I've been doing a lot of backward thinking lately. Before I started working for the Providence Fire Department life was good. The bills were paid, I owned a successful business, my wife and kids were happy and so was I.

I'm still happy, and so is my wife, and so are the kids. Only there is a difference-a big difference. Over the last twenty-two years I have been fortunate enough to experience more perfect moments than any person deserves. Prior to my fire department career the only times in my life that I can remember being perfectly in synch with my mind and body, where a nuclear bomb could go off and I wouldn't notice, when I felt truly alive, and powerful, and nearly invincible was while doing the very thing that makes us immortal; the act of procreation.

Being inside a burning building, heat nearly unbearable, Scott running low, deep, nothing but blackness outside my mask, nothing but a hundred feet of tangled, charged line behind me and nothing on my mind but the battle is the closest I've come to that. Or nearly every time I ran a code, whether the patient was a ninety year old lady from the nursing home, a kid shot a dozen times or some middle aged guy who totaled his car and blew out his aorta.

Those precious moments when time stands still, and nothing matters but the job at hand now mean much more to me than I ever realized. When I thought I would live forever, and fight a thousand fires, and save a thousand lives-or not, they were just part of my shift, and I took them for granted, never imagining that it might all end.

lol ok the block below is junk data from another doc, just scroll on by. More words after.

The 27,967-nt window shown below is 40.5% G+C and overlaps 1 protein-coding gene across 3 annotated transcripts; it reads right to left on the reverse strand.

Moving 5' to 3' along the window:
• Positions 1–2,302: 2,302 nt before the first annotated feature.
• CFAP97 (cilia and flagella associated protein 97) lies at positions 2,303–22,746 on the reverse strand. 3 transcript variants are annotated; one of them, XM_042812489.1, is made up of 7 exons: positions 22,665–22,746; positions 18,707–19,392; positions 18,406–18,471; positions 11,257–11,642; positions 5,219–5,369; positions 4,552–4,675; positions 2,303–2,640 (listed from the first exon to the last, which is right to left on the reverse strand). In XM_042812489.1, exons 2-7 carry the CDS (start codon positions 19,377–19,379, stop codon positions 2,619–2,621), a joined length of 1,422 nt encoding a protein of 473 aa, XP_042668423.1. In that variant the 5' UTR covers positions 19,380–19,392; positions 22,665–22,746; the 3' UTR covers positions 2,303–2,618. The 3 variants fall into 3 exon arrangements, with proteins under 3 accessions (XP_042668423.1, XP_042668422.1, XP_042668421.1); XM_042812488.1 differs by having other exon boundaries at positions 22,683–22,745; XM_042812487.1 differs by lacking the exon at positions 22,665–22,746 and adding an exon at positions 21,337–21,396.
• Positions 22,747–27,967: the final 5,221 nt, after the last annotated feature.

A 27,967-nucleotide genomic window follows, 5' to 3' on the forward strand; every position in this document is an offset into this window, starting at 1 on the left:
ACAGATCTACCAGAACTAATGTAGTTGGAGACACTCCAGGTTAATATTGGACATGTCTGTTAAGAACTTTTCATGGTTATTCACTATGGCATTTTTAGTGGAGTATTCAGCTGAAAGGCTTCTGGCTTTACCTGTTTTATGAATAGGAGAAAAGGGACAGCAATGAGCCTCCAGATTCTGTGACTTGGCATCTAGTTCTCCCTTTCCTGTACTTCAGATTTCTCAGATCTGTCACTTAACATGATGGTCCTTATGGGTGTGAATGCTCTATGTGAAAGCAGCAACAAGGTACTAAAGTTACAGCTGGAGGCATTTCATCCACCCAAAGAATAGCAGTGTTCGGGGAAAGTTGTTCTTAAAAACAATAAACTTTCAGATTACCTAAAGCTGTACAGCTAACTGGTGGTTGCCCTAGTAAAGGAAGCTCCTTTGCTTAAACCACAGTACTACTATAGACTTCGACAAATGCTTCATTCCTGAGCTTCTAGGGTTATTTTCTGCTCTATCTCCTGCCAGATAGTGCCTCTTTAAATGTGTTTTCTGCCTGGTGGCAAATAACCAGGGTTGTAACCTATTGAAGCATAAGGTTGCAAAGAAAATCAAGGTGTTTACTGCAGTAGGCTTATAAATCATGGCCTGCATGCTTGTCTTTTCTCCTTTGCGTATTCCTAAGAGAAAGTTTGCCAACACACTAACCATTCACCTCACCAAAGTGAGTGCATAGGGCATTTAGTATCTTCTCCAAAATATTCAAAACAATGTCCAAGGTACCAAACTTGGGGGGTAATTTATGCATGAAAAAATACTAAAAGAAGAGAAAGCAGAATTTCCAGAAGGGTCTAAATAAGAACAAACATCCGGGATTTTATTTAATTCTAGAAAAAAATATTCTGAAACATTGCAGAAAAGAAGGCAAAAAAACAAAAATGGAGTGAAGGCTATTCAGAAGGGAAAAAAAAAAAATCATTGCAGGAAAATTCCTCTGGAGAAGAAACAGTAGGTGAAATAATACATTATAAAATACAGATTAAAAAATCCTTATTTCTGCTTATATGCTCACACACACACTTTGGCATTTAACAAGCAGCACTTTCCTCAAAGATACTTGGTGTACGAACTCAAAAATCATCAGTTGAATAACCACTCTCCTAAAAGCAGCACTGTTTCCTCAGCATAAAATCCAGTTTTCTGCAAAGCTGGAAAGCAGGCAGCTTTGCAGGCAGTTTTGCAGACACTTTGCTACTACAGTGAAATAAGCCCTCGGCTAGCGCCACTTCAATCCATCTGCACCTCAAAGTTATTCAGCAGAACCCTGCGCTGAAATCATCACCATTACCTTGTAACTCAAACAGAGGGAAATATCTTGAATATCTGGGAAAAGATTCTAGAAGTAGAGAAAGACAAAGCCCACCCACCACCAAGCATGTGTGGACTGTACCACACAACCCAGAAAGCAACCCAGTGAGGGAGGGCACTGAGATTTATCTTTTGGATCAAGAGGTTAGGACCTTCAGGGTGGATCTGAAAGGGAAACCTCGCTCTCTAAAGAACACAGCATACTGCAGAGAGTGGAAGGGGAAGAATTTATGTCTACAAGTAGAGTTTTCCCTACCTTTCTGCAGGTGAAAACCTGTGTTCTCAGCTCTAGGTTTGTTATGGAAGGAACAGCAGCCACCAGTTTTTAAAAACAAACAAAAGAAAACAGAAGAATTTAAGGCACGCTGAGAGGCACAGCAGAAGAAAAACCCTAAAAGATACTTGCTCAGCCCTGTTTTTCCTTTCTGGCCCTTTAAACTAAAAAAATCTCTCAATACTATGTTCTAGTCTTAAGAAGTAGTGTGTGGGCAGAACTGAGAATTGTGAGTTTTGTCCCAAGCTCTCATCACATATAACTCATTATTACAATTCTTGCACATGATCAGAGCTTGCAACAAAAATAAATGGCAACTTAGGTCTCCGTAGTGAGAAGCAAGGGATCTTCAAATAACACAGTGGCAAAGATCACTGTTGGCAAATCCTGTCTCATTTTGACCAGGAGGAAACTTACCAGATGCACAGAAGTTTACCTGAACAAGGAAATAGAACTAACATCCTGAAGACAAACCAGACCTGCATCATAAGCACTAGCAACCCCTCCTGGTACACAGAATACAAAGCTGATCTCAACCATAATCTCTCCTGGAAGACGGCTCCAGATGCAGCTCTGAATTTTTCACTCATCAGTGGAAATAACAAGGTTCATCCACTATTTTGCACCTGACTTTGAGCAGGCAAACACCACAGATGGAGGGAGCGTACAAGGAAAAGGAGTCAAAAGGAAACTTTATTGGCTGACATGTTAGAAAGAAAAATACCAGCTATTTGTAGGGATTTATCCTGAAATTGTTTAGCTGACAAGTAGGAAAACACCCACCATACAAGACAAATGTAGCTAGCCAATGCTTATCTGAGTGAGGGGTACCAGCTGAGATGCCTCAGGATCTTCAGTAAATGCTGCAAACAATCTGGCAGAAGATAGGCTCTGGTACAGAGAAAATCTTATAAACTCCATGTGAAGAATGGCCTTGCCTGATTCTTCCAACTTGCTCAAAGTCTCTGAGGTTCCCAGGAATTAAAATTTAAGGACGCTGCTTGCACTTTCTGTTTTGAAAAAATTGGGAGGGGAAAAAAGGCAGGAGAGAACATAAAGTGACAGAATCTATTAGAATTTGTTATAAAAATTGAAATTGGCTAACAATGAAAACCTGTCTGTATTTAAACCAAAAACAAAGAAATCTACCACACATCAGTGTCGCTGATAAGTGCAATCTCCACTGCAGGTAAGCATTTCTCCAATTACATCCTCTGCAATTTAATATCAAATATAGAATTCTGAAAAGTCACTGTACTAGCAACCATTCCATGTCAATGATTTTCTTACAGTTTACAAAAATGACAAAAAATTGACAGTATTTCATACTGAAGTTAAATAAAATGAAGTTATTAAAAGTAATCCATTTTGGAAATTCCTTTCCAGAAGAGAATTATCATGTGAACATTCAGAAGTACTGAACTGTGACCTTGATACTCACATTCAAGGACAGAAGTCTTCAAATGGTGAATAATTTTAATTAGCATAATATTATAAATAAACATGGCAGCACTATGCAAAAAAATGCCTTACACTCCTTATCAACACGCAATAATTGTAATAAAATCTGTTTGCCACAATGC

Well, the end is near. I've had more perfect moments than most people dare dream, and I've loved every second. I just wish it could go on forever.

1 Comment

  • It can't. Go on forever that is. There comes a time when you have to step away and let the next generation take over. When that day comes, you'll wonder where all the time went and worry about all that still has to be done. Then you realize that it's no longer your job to do it and walk away happy knowing that the people who came before you did your part, you did your part,  and the people there now and the people who will come along in the future will do their part.
    That is the mark of a successful career.

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Michael Morse

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